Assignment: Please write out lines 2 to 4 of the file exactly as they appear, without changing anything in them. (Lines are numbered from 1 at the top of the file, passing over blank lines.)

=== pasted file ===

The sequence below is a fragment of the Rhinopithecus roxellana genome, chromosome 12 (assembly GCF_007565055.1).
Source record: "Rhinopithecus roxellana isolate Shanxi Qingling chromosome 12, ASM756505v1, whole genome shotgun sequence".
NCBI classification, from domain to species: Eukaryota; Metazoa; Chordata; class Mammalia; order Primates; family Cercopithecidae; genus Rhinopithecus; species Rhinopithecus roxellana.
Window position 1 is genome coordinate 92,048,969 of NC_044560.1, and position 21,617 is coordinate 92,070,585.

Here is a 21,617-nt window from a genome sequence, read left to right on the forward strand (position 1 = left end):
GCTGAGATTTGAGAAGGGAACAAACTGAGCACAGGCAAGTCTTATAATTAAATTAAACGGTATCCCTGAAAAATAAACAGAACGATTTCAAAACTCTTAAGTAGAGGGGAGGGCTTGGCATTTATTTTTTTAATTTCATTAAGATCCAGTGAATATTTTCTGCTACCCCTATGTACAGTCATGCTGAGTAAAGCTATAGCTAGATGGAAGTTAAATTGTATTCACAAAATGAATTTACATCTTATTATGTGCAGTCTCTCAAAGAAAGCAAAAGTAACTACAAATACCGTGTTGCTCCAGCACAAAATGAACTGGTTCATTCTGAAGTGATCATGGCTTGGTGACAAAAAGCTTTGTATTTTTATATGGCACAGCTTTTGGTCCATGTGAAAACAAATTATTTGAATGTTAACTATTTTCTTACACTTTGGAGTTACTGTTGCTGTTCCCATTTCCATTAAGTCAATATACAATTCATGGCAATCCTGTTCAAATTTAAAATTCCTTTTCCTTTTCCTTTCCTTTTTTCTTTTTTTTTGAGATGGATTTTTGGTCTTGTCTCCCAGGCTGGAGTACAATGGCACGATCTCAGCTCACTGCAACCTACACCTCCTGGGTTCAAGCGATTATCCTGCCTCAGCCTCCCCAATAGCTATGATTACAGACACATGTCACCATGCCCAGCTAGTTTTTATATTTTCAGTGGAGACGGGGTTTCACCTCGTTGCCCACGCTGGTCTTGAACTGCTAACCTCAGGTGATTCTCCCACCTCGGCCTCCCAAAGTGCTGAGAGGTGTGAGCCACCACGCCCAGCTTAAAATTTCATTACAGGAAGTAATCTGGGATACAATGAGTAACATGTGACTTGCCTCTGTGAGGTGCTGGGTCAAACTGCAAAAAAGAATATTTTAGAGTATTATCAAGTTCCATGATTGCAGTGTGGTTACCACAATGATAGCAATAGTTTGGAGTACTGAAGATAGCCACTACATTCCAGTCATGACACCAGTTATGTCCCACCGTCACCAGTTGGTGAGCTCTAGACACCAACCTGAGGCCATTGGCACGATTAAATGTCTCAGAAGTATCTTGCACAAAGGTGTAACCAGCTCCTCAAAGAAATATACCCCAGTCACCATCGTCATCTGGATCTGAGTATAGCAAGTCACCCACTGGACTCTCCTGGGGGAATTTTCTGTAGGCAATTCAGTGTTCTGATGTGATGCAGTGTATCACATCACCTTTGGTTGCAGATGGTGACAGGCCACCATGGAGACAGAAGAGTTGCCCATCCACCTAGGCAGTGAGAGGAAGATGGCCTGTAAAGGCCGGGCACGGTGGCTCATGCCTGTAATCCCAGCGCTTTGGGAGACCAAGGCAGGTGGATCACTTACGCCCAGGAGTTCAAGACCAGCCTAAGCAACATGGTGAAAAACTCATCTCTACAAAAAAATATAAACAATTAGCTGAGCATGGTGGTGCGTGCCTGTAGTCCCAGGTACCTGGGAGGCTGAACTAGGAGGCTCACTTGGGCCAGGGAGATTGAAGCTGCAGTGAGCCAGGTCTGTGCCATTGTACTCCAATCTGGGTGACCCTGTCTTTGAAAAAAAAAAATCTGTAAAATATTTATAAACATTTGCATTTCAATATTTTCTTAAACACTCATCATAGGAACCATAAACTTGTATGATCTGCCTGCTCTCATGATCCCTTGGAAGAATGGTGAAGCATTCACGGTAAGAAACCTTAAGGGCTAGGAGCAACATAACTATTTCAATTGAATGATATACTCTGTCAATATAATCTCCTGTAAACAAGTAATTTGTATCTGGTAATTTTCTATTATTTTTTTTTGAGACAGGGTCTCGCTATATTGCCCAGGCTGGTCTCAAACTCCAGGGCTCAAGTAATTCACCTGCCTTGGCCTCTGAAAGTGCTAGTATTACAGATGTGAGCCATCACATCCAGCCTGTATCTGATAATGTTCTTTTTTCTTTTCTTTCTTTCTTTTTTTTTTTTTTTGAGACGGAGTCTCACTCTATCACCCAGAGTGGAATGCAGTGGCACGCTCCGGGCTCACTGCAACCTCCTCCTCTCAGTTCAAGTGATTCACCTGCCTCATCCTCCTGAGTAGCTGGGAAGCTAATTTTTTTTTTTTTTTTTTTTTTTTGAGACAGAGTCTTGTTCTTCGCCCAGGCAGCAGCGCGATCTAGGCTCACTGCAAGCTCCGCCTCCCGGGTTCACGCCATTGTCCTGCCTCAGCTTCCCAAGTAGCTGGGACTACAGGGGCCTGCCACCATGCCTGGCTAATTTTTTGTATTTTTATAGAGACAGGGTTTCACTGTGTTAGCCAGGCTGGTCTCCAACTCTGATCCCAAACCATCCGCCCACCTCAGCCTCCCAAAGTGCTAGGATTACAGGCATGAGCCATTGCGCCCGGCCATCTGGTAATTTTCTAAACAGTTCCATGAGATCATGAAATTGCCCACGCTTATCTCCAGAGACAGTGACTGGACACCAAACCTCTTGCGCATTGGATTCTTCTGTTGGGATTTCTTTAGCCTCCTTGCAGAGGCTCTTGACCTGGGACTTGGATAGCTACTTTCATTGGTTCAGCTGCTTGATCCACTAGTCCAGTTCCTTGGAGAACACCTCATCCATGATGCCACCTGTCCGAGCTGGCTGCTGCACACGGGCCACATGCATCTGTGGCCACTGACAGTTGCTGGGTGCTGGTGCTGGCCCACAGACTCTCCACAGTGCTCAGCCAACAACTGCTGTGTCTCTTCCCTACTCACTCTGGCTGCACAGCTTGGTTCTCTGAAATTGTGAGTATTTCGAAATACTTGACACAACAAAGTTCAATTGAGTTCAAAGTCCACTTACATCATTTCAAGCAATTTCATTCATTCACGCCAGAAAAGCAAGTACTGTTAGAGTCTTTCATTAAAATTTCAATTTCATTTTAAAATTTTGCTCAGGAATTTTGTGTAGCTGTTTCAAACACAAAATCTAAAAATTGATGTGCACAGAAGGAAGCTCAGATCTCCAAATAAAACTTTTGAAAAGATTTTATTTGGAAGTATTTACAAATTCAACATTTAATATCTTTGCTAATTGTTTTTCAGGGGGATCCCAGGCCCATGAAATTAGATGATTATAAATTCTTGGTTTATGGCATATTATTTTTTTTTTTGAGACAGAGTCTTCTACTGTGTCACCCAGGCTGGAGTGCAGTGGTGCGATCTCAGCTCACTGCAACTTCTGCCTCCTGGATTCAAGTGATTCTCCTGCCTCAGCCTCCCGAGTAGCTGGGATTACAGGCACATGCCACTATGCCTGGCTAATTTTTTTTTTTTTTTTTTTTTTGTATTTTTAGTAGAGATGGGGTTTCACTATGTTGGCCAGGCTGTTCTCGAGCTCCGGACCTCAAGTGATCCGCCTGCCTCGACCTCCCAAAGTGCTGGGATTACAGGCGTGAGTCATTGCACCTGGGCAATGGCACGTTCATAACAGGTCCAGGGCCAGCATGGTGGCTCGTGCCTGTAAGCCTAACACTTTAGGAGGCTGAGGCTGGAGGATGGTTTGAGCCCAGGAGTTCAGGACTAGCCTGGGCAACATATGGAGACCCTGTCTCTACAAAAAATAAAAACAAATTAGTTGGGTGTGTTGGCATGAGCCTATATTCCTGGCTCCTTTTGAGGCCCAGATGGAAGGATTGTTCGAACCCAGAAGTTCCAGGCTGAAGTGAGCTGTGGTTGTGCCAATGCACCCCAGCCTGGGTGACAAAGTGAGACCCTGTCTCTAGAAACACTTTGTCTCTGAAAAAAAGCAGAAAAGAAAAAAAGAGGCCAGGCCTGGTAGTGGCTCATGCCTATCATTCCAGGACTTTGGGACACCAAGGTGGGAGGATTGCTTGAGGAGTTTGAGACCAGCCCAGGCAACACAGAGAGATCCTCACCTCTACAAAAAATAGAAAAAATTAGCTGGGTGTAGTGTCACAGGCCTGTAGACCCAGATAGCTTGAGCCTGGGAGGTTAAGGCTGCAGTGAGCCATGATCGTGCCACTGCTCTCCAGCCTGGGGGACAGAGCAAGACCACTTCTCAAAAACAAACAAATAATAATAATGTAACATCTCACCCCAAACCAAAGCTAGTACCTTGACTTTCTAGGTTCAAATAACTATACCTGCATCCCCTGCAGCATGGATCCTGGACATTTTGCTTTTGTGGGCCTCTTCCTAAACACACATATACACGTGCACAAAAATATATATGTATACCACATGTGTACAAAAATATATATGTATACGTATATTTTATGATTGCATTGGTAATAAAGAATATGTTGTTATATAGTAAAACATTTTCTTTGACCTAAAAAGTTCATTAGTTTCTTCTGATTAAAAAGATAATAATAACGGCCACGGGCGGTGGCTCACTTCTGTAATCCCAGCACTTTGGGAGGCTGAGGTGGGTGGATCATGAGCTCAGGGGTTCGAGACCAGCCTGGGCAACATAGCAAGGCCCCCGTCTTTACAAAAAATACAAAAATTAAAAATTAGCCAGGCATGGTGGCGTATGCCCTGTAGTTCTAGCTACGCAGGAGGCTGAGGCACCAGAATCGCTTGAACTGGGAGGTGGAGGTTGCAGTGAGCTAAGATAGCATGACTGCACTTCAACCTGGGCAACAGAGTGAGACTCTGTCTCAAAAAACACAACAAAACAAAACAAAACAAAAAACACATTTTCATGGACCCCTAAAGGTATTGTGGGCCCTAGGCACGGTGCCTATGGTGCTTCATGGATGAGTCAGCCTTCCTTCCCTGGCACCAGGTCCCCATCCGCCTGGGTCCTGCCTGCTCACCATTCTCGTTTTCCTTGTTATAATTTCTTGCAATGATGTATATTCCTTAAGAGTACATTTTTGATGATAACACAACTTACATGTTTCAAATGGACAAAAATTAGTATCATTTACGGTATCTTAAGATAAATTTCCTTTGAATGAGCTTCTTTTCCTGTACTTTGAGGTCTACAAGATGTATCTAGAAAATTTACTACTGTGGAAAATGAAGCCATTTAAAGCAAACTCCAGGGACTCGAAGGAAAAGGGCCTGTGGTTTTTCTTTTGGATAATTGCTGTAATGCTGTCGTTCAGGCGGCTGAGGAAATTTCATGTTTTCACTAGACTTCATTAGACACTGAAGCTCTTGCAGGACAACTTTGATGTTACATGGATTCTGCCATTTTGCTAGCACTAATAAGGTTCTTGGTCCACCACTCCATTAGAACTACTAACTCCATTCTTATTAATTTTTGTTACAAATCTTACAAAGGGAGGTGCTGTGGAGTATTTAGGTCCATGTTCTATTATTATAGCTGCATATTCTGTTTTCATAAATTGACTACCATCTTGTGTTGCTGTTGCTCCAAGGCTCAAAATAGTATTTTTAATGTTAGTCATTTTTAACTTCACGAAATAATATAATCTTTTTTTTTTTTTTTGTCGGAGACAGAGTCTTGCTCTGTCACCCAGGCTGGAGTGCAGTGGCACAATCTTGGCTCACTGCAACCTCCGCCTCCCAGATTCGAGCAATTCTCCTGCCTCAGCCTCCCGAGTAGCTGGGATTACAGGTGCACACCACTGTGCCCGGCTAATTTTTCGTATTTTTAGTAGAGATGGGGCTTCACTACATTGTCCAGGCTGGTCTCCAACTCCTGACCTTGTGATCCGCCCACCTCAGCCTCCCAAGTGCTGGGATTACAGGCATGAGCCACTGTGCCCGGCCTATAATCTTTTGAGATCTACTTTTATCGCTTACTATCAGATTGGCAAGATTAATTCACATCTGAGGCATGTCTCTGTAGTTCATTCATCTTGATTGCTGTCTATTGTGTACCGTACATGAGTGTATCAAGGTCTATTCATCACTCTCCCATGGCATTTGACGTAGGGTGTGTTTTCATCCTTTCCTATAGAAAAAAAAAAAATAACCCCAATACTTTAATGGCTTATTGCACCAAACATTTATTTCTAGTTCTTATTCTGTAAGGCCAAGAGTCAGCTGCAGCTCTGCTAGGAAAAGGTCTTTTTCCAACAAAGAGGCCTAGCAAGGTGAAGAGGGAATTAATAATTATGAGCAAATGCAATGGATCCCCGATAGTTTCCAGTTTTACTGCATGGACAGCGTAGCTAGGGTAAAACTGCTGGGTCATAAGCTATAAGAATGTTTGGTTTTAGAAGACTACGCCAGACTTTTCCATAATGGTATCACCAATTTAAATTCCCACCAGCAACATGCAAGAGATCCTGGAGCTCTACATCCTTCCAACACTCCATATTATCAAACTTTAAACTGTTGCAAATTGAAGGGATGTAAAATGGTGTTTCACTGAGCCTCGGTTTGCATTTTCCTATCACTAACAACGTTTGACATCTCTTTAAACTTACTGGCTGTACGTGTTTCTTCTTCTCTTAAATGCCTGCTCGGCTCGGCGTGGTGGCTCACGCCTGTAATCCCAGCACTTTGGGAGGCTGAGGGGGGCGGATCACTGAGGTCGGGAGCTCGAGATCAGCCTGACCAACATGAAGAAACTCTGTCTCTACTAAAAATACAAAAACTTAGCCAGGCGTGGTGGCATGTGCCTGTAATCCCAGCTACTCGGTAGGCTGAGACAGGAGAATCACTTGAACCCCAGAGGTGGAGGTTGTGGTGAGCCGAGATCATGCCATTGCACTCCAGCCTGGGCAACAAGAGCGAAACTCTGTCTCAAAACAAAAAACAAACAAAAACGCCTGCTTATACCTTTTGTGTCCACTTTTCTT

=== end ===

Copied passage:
Source record: "Rhinopithecus roxellana isolate Shanxi Qingling chromosome 12, ASM756505v1, whole genome shotgun sequence".
NCBI classification, from domain to species: Eukaryota; Metazoa; Chordata; class Mammalia; order Primates; family Cercopithecidae; genus Rhinopithecus; species Rhinopithecus roxellana.
Window position 1 is genome coordinate 92,048,969 of NC_044560.1, and position 21,617 is coordinate 92,070,585.